…Some of the African slaves brought by Columbus to be used on the sugar plantation of the West Indies carried the smallpox virus. In 1495, fifty-seven to eighty percent of the native population of Santa Domingo, and in 1515, two-thirds of the Indians of Puerto Rico were wiped out by smallpox. Ten years after Cortez arrived in Mexico, the native population dropped from twenty-five million to six million five hundred thousand a reduction of seventy-four percent.
Prior to the arrival of Europeans, various sources estimate native population in North and South America at ninety to one hundred million (about 1/3 the current US population). It is impossible to arrive at the number of Indians in the Americas killed by European diseases with smallpox the deadliest by far. Even the most conservative estimates place the deaths from smallpox above 65%.
Stearn and Stearn estimated there were approximately one million Indians living north of the Rio Grande in the early sixteenth-century. By the end of the sixteen hundreds, smallpox had spread up and down the eastern seaboard and as far west as the Great Lakes. Bray estimated by 1907 there were less than four hundred thousand Indians. This decline was not due to smallpox alone. Other diseases played a role, as did intertribal warfare and conflicts with the United States.
Smallpox reached the Atlantic Coast of what was to become the United States either from Canada or the West Indies. The first major outbreak recorded of an infectious disease was 1616-19. The Massachusetts and other Algonquin tribes in the area were reduced from an estimated thirty thousand to three hundred (Bray). When the Pilgrims landed in 1620, there were few Indians left to greet them. Many observers believe this infectious disease was smallpox.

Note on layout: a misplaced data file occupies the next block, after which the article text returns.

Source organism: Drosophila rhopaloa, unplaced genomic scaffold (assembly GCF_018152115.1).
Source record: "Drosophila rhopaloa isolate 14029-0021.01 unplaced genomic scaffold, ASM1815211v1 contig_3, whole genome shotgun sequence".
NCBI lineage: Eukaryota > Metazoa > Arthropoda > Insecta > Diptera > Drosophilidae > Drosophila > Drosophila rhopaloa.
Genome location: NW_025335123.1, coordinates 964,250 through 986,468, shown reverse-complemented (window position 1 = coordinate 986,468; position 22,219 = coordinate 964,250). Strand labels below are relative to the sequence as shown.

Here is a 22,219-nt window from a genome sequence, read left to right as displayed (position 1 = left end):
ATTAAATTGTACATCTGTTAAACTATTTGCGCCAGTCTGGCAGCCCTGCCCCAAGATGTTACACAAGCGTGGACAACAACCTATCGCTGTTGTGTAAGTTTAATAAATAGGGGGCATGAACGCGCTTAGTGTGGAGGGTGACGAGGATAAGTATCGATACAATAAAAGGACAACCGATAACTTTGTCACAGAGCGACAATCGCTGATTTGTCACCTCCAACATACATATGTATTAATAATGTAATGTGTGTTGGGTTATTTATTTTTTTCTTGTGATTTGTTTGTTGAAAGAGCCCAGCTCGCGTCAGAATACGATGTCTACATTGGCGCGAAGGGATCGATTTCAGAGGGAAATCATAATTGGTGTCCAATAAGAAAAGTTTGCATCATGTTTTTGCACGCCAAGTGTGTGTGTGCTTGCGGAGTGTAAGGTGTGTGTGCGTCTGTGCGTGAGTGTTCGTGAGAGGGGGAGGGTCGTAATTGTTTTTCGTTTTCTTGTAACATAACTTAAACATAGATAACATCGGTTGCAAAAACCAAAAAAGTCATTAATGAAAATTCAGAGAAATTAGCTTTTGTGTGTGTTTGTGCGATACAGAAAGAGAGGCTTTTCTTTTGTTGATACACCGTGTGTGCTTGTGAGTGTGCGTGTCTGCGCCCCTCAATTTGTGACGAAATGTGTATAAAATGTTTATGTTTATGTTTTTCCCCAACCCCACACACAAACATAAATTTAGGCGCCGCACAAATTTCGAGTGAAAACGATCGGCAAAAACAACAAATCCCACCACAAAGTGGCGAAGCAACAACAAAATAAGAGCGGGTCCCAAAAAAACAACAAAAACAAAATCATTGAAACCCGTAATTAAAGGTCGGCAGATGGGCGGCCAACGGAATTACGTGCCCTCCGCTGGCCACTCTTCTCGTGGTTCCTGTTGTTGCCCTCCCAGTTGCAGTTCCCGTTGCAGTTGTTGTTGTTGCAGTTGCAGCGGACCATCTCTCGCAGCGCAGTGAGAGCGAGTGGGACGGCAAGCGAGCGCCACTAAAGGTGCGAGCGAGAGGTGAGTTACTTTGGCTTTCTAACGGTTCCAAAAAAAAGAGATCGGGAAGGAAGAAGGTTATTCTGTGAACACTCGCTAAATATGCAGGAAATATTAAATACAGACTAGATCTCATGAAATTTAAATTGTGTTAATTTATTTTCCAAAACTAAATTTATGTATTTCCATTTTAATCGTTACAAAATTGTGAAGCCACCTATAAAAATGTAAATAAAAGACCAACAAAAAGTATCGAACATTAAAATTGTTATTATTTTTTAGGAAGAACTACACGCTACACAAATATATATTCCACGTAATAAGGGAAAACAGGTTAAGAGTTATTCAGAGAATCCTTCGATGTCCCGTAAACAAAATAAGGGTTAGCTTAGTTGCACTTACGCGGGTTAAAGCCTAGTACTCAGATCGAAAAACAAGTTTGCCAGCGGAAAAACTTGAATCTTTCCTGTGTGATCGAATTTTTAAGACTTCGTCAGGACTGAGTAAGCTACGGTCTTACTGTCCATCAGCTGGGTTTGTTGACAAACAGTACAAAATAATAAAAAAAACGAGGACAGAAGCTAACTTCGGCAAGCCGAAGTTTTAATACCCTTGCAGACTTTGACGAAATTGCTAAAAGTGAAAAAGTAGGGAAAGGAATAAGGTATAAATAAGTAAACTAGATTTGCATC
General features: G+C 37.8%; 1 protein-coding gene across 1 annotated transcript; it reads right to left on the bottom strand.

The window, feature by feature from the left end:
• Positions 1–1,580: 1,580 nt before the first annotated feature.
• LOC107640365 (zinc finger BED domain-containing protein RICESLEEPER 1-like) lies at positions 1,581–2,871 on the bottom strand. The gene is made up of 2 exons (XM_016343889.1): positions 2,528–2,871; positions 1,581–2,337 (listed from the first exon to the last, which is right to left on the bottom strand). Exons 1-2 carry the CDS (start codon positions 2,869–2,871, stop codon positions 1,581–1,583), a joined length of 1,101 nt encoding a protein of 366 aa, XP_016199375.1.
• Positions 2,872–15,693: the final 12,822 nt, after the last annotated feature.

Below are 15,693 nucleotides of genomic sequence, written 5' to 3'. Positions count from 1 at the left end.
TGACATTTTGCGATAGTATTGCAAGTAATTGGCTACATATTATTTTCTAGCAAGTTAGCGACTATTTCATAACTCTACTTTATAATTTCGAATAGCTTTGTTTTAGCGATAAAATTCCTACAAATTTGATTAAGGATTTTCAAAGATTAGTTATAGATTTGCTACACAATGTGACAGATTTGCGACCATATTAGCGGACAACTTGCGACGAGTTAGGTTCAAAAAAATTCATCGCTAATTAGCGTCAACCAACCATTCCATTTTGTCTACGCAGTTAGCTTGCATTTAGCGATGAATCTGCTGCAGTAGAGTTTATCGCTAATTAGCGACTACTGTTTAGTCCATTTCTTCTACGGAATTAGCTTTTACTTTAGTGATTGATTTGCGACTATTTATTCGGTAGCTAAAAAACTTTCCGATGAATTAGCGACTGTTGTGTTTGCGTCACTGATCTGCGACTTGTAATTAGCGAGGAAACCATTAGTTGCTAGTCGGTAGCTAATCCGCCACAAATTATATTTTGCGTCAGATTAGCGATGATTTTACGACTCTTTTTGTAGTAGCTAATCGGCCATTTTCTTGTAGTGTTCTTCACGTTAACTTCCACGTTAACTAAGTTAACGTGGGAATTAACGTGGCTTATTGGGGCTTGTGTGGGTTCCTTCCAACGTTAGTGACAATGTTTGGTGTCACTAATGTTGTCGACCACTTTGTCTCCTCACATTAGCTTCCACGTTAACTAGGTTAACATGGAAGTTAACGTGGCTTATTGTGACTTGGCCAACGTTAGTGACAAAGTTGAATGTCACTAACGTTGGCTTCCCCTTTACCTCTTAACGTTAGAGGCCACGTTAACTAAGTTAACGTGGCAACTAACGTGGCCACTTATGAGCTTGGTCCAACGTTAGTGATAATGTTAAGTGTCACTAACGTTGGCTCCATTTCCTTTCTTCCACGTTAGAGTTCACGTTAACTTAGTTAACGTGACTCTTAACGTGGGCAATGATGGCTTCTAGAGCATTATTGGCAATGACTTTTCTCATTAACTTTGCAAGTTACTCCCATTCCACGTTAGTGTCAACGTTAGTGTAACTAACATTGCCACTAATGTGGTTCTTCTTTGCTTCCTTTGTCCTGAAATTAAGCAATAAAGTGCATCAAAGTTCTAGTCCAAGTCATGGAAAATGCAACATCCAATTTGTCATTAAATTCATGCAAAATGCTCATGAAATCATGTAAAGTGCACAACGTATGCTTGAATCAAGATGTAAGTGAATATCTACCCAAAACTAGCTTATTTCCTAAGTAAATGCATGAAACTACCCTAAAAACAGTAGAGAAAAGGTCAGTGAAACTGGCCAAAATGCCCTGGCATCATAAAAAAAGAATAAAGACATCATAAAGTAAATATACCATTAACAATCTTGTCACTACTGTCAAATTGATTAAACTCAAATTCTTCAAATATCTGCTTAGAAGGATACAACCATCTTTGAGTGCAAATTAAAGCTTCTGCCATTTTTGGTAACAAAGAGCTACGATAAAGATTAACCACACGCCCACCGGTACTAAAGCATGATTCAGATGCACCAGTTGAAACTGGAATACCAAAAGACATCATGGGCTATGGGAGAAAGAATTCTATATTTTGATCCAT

In the Americas, mortality rates were higher due to the virgin soil phenomenon, in which indigenous populations were at a higher risk of being affected by epidemics because there had been no previous contact with the disease, preventing them from gaining some form of immunity [A situation that is now occurring in our post 1972 population. Mr Larry]. Estimates of mortality rates resulting from smallpox epidemics range between 38.5% for the Aztecs, 50% for the Piegan, Huron, Catawba, Cherokee, and Iroquois, 66% for the Omaha and Blackfeet, 90% for the Mandan, and 100% for the Taino. Smallpox epidemics affected the demography of the stricken populations for 100 to 150 years after the initial first infection..
If you were vaccinated before 1972
Many people may have never been vaccinated against smallpox. Others received the vaccine more than 25 years ago. It’s not known how long immunity lasts, although it’s likely the vaccine is most effective for about three to five years, with immunity decreasing after that.
Partial immunity may last much longer. People who are revaccinated appear to have increased immunity, although one recent study indicates that recent or multiple vaccinations aren’t essential for maintaining antibodies that protect against the disease.